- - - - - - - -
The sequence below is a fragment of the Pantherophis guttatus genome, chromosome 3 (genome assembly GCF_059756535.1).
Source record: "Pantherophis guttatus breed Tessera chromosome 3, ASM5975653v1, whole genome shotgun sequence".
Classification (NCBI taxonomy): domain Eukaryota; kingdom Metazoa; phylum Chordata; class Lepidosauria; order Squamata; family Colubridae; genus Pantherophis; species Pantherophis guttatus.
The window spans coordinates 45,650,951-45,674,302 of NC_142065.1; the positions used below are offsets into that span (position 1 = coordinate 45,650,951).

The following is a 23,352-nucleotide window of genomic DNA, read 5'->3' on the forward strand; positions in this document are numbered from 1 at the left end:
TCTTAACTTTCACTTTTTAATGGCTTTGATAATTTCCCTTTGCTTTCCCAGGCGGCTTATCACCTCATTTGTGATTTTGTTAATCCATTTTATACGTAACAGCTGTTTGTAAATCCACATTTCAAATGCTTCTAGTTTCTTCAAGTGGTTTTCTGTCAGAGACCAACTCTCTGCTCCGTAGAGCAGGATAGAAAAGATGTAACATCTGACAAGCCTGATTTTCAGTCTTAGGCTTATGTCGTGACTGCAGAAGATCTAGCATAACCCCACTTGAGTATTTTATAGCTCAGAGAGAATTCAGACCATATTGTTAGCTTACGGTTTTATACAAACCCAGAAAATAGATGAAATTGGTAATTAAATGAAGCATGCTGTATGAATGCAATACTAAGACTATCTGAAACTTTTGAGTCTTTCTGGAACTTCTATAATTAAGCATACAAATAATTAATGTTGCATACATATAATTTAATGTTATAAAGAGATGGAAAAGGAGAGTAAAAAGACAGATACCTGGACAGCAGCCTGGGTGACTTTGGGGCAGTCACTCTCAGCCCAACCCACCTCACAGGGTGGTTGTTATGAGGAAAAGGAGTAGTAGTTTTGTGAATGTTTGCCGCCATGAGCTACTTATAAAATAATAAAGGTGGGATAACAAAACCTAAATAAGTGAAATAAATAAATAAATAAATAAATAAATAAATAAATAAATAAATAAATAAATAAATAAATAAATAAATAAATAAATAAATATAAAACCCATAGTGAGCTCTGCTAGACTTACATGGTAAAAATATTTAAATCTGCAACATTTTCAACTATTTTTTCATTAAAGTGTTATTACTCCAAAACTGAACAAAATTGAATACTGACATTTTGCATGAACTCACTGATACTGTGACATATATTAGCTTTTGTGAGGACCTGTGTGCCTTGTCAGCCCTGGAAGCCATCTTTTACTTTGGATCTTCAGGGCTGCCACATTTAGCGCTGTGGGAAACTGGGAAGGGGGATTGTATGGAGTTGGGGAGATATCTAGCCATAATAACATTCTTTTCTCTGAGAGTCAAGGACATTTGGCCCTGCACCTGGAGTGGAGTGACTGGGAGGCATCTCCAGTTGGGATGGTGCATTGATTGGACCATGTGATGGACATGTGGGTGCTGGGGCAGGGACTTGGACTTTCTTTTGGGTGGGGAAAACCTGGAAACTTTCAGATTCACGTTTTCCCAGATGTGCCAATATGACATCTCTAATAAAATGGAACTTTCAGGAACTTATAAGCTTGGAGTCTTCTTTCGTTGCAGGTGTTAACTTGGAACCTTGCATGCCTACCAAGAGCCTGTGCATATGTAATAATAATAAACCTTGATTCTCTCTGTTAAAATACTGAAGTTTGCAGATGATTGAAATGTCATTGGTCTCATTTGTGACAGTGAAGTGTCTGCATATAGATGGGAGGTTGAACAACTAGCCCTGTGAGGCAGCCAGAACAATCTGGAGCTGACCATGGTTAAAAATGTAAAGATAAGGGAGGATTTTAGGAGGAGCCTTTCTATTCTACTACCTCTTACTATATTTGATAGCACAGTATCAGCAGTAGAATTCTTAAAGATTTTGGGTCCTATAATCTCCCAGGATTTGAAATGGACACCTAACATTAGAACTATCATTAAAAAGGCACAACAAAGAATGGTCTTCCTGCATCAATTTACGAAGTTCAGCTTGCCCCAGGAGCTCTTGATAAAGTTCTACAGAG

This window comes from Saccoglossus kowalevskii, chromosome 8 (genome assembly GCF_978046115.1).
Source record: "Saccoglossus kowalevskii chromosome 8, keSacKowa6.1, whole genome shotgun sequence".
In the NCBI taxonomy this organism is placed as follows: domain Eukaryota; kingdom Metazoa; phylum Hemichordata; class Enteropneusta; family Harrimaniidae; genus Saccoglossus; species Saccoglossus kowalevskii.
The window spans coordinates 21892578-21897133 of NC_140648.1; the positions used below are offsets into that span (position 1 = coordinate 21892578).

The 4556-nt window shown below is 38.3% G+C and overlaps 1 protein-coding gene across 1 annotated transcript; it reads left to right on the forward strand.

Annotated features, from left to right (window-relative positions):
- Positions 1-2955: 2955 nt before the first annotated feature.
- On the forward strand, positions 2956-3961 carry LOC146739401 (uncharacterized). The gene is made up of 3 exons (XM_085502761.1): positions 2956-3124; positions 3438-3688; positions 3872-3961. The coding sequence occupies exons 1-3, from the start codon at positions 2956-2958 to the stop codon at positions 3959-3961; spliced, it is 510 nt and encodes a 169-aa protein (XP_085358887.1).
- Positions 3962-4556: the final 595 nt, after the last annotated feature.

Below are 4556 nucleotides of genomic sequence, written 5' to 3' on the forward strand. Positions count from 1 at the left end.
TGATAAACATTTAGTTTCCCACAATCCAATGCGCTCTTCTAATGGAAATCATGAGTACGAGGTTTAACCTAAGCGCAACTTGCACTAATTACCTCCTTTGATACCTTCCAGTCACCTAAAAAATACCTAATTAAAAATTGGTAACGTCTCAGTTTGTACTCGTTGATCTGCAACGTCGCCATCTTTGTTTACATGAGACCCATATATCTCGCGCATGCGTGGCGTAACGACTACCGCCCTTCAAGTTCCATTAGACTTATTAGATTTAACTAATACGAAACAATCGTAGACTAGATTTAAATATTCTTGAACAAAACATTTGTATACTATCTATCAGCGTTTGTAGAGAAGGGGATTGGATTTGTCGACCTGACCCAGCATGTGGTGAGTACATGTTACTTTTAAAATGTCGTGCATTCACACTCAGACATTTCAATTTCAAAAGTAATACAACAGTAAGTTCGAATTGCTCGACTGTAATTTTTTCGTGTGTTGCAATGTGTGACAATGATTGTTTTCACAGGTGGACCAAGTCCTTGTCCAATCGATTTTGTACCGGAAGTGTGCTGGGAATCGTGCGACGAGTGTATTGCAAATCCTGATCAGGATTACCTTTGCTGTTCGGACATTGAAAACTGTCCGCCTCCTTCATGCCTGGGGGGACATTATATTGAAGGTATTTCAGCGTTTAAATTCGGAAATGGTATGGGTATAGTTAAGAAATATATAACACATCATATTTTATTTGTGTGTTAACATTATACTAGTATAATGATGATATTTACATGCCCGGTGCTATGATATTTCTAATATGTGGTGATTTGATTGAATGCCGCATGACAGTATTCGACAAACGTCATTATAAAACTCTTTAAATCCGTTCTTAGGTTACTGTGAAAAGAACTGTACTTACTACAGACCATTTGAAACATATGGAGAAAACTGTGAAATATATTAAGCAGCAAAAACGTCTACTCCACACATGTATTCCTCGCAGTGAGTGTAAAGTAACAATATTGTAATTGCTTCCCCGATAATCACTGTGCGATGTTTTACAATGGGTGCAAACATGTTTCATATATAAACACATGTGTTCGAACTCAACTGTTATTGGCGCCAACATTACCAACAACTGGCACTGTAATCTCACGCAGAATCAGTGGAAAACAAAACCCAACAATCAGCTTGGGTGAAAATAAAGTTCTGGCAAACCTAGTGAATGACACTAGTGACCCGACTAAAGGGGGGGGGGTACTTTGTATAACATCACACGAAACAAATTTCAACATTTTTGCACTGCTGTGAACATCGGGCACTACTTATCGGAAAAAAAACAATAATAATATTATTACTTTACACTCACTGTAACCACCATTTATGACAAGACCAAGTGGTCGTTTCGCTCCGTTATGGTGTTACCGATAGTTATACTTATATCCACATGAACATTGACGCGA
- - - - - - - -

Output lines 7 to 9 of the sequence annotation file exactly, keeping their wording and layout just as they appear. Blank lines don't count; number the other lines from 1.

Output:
This window comes from Saccoglossus kowalevskii, chromosome 8 (genome assembly GCF_978046115.1).
Source record: "Saccoglossus kowalevskii chromosome 8, keSacKowa6.1, whole genome shotgun sequence".
In the NCBI taxonomy this organism is placed as follows: domain Eukaryota; kingdom Metazoa; phylum Hemichordata; class Enteropneusta; family Harrimaniidae; genus Saccoglossus; species Saccoglossus kowalevskii.